Rock goddess Cathy Richardson speaks out about honoring the legacy of Paul Kantner, songwriting with Grace Slick for the Jefferson Starship's new album, and rocking the vote to dump Trump.


Black Diamond Queens: African American Women and Rock and Roll (excerpt)

Ikette Claudia Lennear, rumored to be the inspiration for Mick Jagger's "Brown Sugar", often felt disconnect between her identity as an African American woman and her engagement with rock. Enjoy this excerpt of cultural anthropologist Maureen Mahon's Black Diamond Queens, courtesy of Duke University Press.

Maureen Mahon

Ane Brun's 'After the Great Storm' Features Some of Her Best Songs

The irresolution and unease that pervade Ane Brun's After the Great Storm perfectly mirror the anxiety and social isolation that have engulfed this post-pandemic era.


'Long Hot Summers' Is a Lavish, Long-Overdue Boxed Set from the Style Council

Paul Weller's misunderstood, underappreciated '80s soul-pop outfit the Style Council are the subject of a multi-disc collection that's perfect for the uninitiated and a great nostalgia trip for those who heard it all the first time.


ABBA's 'Super Trouper' at 40

ABBA's winning – if slightly uneven – seventh album Super Trouper is reissued on 45rpm vinyl for its birthday.


The Mountain Goats Find New Sonic Inspiration on 'Getting Into Knives'

John Darnielle explores new sounds on his 19th studio album as the Mountain Goats—and creates his best record in years with Getting Into Knives.


The 100 Best Albums of the 2000s: 60-41

PopMatters' coverage of the 2000s' best recordings continues with selections spanning Swedish progressive metal to minimalist electrosoul.


Is Carl Neville's 'Eminent Domain' Worth the Effort?

In Carl Neville's latest novel, Eminent Domain, he creates complexities and then shatters them into tiny narrative bits arrayed along a non-linear timeline.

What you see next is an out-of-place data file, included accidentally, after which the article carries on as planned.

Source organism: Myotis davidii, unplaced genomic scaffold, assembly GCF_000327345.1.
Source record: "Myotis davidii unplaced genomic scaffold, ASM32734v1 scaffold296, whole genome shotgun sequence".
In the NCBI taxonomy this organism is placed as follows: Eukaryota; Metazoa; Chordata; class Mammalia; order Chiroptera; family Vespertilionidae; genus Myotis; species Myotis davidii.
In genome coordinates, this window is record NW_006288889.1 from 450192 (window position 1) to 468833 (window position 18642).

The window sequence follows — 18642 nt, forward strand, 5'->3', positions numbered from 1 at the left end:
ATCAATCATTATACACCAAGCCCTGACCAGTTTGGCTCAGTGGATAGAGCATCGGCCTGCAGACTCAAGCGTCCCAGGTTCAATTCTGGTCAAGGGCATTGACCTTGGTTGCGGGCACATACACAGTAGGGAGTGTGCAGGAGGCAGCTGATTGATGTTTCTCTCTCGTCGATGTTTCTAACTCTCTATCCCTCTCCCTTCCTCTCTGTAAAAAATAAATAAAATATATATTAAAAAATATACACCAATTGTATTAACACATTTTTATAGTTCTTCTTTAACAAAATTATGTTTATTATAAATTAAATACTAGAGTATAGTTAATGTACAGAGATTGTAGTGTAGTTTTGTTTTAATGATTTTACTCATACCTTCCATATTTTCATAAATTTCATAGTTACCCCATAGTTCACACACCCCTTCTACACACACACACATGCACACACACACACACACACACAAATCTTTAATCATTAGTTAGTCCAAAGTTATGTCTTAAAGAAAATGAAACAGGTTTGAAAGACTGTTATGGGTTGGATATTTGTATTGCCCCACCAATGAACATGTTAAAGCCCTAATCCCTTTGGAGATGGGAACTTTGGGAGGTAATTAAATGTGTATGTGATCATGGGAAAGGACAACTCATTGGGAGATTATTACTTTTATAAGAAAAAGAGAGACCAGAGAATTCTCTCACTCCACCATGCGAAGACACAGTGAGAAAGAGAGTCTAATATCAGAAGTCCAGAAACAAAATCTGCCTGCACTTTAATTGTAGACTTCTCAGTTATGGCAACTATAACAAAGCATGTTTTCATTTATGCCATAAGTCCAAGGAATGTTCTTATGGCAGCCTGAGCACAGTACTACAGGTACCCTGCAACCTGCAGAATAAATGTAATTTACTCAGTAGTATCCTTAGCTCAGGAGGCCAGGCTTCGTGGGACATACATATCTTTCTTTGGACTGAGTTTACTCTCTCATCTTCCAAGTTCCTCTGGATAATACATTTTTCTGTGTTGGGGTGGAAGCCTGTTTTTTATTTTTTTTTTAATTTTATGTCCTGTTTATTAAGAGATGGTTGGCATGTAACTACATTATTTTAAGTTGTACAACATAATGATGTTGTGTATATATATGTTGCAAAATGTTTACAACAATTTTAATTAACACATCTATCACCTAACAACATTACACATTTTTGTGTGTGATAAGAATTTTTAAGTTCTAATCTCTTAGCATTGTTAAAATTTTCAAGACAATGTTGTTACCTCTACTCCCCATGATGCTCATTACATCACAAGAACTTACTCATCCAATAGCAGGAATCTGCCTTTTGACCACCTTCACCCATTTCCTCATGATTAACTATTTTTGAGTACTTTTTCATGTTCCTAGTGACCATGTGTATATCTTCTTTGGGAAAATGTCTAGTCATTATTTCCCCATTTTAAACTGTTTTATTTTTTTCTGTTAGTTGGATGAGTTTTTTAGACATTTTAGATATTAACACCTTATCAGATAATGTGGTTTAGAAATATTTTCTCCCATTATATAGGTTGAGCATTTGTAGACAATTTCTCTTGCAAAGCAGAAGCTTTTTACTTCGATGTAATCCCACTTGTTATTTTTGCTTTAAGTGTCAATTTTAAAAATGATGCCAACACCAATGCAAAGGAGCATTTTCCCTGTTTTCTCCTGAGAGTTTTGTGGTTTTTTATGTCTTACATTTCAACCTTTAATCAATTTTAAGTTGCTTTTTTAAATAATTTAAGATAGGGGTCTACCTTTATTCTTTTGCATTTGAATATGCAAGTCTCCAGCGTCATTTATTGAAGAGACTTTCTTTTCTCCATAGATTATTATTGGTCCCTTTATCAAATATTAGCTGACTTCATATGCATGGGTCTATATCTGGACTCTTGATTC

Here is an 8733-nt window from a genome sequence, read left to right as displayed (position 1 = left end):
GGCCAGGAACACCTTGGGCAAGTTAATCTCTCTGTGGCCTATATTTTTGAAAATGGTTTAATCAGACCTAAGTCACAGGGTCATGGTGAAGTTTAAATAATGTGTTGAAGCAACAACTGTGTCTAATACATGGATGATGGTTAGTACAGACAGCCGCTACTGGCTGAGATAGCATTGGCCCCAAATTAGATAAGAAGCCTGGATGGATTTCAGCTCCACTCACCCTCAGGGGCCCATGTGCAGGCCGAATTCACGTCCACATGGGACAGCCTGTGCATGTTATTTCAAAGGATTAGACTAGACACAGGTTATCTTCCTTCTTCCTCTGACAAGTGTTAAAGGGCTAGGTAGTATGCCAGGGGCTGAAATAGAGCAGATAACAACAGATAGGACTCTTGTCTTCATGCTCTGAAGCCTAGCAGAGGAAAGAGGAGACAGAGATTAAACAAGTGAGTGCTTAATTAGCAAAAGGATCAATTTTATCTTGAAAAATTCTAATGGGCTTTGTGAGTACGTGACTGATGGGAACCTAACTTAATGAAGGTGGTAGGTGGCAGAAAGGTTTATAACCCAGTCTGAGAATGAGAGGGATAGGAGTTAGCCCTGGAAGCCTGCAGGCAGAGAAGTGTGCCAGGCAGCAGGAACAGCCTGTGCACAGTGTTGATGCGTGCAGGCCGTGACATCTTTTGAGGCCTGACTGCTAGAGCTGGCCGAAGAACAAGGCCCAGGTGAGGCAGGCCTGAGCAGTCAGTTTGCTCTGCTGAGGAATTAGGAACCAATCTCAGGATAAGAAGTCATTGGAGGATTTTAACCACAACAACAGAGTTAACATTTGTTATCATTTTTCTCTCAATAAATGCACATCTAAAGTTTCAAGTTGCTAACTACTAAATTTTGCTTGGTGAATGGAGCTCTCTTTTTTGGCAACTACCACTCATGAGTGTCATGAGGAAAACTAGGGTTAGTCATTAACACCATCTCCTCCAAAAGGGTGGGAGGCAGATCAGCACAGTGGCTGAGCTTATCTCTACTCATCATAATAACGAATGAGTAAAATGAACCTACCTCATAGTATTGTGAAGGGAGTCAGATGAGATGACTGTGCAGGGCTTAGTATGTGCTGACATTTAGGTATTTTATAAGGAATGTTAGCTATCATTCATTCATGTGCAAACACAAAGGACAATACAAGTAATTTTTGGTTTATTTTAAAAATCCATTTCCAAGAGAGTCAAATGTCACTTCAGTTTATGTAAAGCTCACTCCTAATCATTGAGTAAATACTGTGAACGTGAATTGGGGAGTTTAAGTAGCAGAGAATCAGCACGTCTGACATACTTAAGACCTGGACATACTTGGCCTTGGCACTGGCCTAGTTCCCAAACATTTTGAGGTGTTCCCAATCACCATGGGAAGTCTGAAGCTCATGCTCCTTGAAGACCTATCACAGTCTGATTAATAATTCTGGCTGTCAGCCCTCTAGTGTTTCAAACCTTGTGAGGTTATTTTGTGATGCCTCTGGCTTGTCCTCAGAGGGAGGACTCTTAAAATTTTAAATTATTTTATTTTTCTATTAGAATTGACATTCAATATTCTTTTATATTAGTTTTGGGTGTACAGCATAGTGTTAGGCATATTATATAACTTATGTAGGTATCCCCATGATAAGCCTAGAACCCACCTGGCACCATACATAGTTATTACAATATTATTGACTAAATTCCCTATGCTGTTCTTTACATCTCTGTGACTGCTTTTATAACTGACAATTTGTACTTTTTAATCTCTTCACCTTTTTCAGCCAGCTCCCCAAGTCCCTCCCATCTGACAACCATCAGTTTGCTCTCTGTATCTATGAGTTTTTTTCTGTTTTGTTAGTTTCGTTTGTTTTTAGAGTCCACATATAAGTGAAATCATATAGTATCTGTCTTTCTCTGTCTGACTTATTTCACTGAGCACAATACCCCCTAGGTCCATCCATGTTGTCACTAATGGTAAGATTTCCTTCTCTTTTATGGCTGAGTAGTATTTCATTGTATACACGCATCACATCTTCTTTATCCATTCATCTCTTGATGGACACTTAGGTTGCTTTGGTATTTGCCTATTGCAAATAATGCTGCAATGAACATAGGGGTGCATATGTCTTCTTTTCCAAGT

Horrors in the Closet: Horrifying Heteronormative Scapegoating

The artificial connection between homosexuality and communism created the popular myth of evil and undetectable gay subversives living inside 1950s American society. Film both reflected and refracted the homophobia.


Johnny Nash Refused to Remember His Place

Johnny Nash, part rock era crooner, part Motown, and part reggae, was too polite for the more militant wing of the Civil Rights movement, but he also suffered at the hands of a racist music industry that wouldn't market him as a Black heartthrob. Through it all he was himself, as he continuously refused to "remember his place".


John Hollenbeck Completes a Trilogy with 'Songs You Like a Lot'

The third (and final?) collaboration between a brilliant jazz composer/arranger, the Frankfurt Radio Big Band, vocalists Kate McGarry and Theo Bleckman, and the post-1950 American pop song. So great that it shivers with joy.


The Return of the Rentals After Six Years Away

The Rentals release a space-themed album, Q36, with one absolute gem of a song.


Matthew Murphy's Post-Wombats Project Sounds a Lot Like the Wombats (And It's a Good Thing)

While UK anxiety-pop auteurs the Wombats are currently hibernating, frontman Matthew "Murph" Murphy goes it alone with a new band, a mess of deprecating new earworms, and revived energy.


The 100 Best Albums of the 2000s: 80-61

In this next segment of PopMatters' look back on the music of the 2000s, we examine works by British electronic pioneers, Americana legends, and Armenian metal provocateurs.


In the Tempest's Eye: An Interview with Surfer Blood

Surfer Blood's 2010 debut put them on the map, but their critical sizzle soon faded. After a 2017 comeback of sorts, the group's new record finds them expanding their sonic by revisiting their hometown with a surprising degree of reverence.


Artemis Is the Latest Jazz Supergroup

A Blue Note supergroup happens to be made up of women, exclusively. Artemis is an inconsistent outing, but it dazzles just often enough.


Horrors in the Closet: A Closet Full of Monsters

A closet full of monsters is a scary place where "straight people" can safely negotiate and articulate their fascination and/or dread of "difference" in sexuality.


'Wildflowers & All the Rest' Is Tom Petty's Masterpiece

Wildflowers is a masterpiece because Tom Petty was a good enough songwriter by that point to communicate exactly what was on his mind in the most devastating way possible.

Collapse Expand Reviews

Collapse Expand Features

PM Picks
Collapse Expand Pm Picks

© 1999-2020 PopMatters.com. All rights reserved.
PopMatters is wholly independent, women-owned and operated.